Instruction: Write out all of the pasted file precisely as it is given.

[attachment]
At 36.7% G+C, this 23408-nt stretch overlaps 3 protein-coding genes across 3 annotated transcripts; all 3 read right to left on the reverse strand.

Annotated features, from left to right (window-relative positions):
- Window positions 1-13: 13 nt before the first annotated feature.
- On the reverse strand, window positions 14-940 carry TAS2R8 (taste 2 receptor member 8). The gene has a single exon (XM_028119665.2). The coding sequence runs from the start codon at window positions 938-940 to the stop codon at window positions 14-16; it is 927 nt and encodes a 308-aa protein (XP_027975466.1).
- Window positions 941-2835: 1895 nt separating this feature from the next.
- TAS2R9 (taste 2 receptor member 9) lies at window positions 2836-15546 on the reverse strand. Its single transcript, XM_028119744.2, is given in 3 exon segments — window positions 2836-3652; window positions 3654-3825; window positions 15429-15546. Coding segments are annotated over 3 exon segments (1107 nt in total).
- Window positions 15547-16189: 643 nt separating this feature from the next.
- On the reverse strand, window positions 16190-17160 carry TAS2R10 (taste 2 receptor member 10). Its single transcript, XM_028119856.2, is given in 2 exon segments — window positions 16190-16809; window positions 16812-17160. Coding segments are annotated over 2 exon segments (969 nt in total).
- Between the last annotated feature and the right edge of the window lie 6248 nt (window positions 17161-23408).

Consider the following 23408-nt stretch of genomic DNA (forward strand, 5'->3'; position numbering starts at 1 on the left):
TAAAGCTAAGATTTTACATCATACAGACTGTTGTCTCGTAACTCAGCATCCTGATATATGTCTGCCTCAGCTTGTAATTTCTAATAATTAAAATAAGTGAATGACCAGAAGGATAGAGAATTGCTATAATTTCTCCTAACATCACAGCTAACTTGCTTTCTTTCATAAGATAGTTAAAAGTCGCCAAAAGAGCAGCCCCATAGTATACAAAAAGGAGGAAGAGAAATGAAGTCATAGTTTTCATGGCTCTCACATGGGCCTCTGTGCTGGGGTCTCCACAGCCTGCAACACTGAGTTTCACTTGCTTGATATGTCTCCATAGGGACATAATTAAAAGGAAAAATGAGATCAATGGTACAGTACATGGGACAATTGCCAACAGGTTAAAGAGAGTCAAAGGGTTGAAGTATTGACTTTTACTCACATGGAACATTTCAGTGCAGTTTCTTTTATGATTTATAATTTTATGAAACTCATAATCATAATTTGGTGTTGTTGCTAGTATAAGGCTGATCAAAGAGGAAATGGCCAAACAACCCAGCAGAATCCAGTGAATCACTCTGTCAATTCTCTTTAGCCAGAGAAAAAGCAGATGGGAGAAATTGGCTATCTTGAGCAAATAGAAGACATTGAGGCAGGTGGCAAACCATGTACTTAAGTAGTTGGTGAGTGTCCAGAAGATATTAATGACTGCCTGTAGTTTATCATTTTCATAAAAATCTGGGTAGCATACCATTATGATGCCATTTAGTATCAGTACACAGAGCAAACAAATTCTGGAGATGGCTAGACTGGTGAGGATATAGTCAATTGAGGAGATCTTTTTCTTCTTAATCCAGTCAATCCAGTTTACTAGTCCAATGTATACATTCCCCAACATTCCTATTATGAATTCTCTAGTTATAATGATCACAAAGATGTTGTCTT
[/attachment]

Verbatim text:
At 36.7% G+C, this 23408-nt stretch overlaps 3 protein-coding genes across 3 annotated transcripts; all 3 read right to left on the reverse strand.

Annotated features, from left to right (window-relative positions):
- Window positions 1-13: 13 nt before the first annotated feature.
- On the reverse strand, window positions 14-940 carry TAS2R8 (taste 2 receptor member 8). The gene has a single exon (XM_028119665.2). The coding sequence runs from the start codon at window positions 938-940 to the stop codon at window positions 14-16; it is 927 nt and encodes a 308-aa protein (XP_027975466.1).
- Window positions 941-2835: 1895 nt separating this feature from the next.
- TAS2R9 (taste 2 receptor member 9) lies at window positions 2836-15546 on the reverse strand. Its single transcript, XM_028119744.2, is given in 3 exon segments — window positions 2836-3652; window positions 3654-3825; window positions 15429-15546. Coding segments are annotated over 3 exon segments (1107 nt in total).
- Window positions 15547-16189: 643 nt separating this feature from the next.
- On the reverse strand, window positions 16190-17160 carry TAS2R10 (taste 2 receptor member 10). Its single transcript, XM_028119856.2, is given in 2 exon segments — window positions 16190-16809; window positions 16812-17160. Coding segments are annotated over 2 exon segments (969 nt in total).
- Between the last annotated feature and the right edge of the window lie 6248 nt (window positions 17161-23408).

Consider the following 23408-nt stretch of genomic DNA (forward strand, 5'->3'; position numbering starts at 1 on the left):
TAAAGCTAAGATTTTACATCATACAGACTGTTGTCTCGTAACTCAGCATCCTGATATATGTCTGCCTCAGCTTGTAATTTCTAATAATTAAAATAAGTGAATGACCAGAAGGATAGAGAATTGCTATAATTTCTCCTAACATCACAGCTAACTTGCTTTCTTTCATAAGATAGTTAAAAGTCGCCAAAAGAGCAGCCCCATAGTATACAAAAAGGAGGAAGAGAAATGAAGTCATAGTTTTCATGGCTCTCACATGGGCCTCTGTGCTGGGGTCTCCACAGCCTGCAACACTGAGTTTCACTTGCTTGATATGTCTCCATAGGGACATAATTAAAAGGAAAAATGAGATCAATGGTACAGTACATGGGACAATTGCCAACAGGTTAAAGAGAGTCAAAGGGTTGAAGTATTGACTTTTACTCACATGGAACATTTCAGTGCAGTTTCTTTTATGATTTATAATTTTATGAAACTCATAATCATAATTTGGTGTTGTTGCTAGTATAAGGCTGATCAAAGAGGAAATGGCCAAACAACCCAGCAGAATCCAGTGAATCACTCTGTCAATTCTCTTTAGCCAGAGAAAAAGCAGATGGGAGAAATTGGCTATCTTGAGCAAATAGAAGACATTGAGGCAGGTGGCAAACCATGTACTTAAGTAGTTGGTGAGTGTCCAGAAGATATTAATGACTGCCTGTAGTTTATCATTTTCATAAAAATCTGGGTAGCATACCATTATGATGCCATTTAGTATCAGTACACAGAGCAAACAAATTCTGGAGATGGCTAGACTGGTGAGGATATAGTCAATTGAGGAGATCTTTTTCTTCTTAATCCAGTCAATCCAGTTTACTAGTCCAATGTATACATTCCCCAACATTCCTATTATGAATTCTCTAGTTATAATGATCACAAAGATGTTGTCTT